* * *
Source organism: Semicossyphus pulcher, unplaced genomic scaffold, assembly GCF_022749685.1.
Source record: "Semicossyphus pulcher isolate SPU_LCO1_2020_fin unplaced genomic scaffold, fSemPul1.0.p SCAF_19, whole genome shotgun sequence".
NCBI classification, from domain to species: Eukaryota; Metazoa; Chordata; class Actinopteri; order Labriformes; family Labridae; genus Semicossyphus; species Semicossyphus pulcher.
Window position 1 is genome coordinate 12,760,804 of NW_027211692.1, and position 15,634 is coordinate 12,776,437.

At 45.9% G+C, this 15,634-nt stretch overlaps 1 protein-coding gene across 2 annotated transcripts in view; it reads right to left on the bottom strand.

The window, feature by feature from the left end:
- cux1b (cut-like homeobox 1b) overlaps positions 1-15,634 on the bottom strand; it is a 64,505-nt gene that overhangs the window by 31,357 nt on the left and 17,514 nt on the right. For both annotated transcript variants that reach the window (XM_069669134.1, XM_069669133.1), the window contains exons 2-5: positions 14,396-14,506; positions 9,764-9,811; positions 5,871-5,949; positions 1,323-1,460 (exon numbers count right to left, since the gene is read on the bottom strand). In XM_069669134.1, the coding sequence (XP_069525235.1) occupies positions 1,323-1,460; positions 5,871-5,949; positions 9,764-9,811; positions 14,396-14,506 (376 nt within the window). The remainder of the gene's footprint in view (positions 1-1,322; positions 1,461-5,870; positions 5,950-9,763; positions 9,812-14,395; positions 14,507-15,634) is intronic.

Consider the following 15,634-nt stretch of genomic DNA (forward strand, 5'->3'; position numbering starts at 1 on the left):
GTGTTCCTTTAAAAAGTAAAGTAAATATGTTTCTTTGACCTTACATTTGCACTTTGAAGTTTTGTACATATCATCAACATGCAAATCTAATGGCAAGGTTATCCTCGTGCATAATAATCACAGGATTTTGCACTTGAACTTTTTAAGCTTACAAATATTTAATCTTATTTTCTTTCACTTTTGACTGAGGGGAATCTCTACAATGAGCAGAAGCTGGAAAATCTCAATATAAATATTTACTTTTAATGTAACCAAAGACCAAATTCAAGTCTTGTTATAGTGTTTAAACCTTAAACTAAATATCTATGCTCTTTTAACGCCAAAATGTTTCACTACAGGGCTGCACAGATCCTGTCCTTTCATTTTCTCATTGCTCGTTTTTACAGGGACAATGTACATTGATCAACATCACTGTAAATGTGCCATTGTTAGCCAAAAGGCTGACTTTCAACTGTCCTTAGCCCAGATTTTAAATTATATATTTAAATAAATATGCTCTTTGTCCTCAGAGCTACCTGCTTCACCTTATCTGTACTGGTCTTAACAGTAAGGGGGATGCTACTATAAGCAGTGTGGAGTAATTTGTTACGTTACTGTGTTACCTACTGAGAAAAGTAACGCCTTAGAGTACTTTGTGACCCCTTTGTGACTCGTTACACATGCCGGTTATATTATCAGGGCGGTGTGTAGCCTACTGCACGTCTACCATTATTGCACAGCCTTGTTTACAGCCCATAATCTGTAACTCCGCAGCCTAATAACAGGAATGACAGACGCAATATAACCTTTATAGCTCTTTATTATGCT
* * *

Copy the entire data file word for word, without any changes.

Source organism: Semicossyphus pulcher, unplaced genomic scaffold, assembly GCF_022749685.1.
Source record: "Semicossyphus pulcher isolate SPU_LCO1_2020_fin unplaced genomic scaffold, fSemPul1.0.p SCAF_19, whole genome shotgun sequence".
NCBI classification, from domain to species: Eukaryota; Metazoa; Chordata; class Actinopteri; order Labriformes; family Labridae; genus Semicossyphus; species Semicossyphus pulcher.
Window position 1 is genome coordinate 12,760,804 of NW_027211692.1, and position 15,634 is coordinate 12,776,437.

At 45.9% G+C, this 15,634-nt stretch overlaps 1 protein-coding gene across 2 annotated transcripts in view; it reads right to left on the bottom strand.

The window, feature by feature from the left end:
- cux1b (cut-like homeobox 1b) overlaps positions 1-15,634 on the bottom strand; it is a 64,505-nt gene that overhangs the window by 31,357 nt on the left and 17,514 nt on the right. For both annotated transcript variants that reach the window (XM_069669134.1, XM_069669133.1), the window contains exons 2-5: positions 14,396-14,506; positions 9,764-9,811; positions 5,871-5,949; positions 1,323-1,460 (exon numbers count right to left, since the gene is read on the bottom strand). In XM_069669134.1, the coding sequence (XP_069525235.1) occupies positions 1,323-1,460; positions 5,871-5,949; positions 9,764-9,811; positions 14,396-14,506 (376 nt within the window). The remainder of the gene's footprint in view (positions 1-1,322; positions 1,461-5,870; positions 5,950-9,763; positions 9,812-14,395; positions 14,507-15,634) is intronic.

Consider the following 15,634-nt stretch of genomic DNA (forward strand, 5'->3'; position numbering starts at 1 on the left):
GTGTTCCTTTAAAAAGTAAAGTAAATATGTTTCTTTGACCTTACATTTGCACTTTGAAGTTTTGTACATATCATCAACATGCAAATCTAATGGCAAGGTTATCCTCGTGCATAATAATCACAGGATTTTGCACTTGAACTTTTTAAGCTTACAAATATTTAATCTTATTTTCTTTCACTTTTGACTGAGGGGAATCTCTACAATGAGCAGAAGCTGGAAAATCTCAATATAAATATTTACTTTTAATGTAACCAAAGACCAAATTCAAGTCTTGTTATAGTGTTTAAACCTTAAACTAAATATCTATGCTCTTTTAACGCCAAAATGTTTCACTACAGGGCTGCACAGATCCTGTCCTTTCATTTTCTCATTGCTCGTTTTTACAGGGACAATGTACATTGATCAACATCACTGTAAATGTGCCATTGTTAGCCAAAAGGCTGACTTTCAACTGTCCTTAGCCCAGATTTTAAATTATATATTTAAATAAATATGCTCTTTGTCCTCAGAGCTACCTGCTTCACCTTATCTGTACTGGTCTTAACAGTAAGGGGGATGCTACTATAAGCAGTGTGGAGTAATTTGTTACGTTACTGTGTTACCTACTGAGAAAAGTAACGCCTTAGAGTACTTTGTGACCCCTTTGTGACTCGTTACACATGCCGGTTATATTATCAGGGCGGTGTGTAGCCTACTGCACGTCTACCATTATTGCACAGCCTTGTTTACAGCCCATAATCTGTAACTCCGCAGCCTAATAACAGGAATGACAGACGCAATATAACCTTTATAGCTCTTTATTATGCT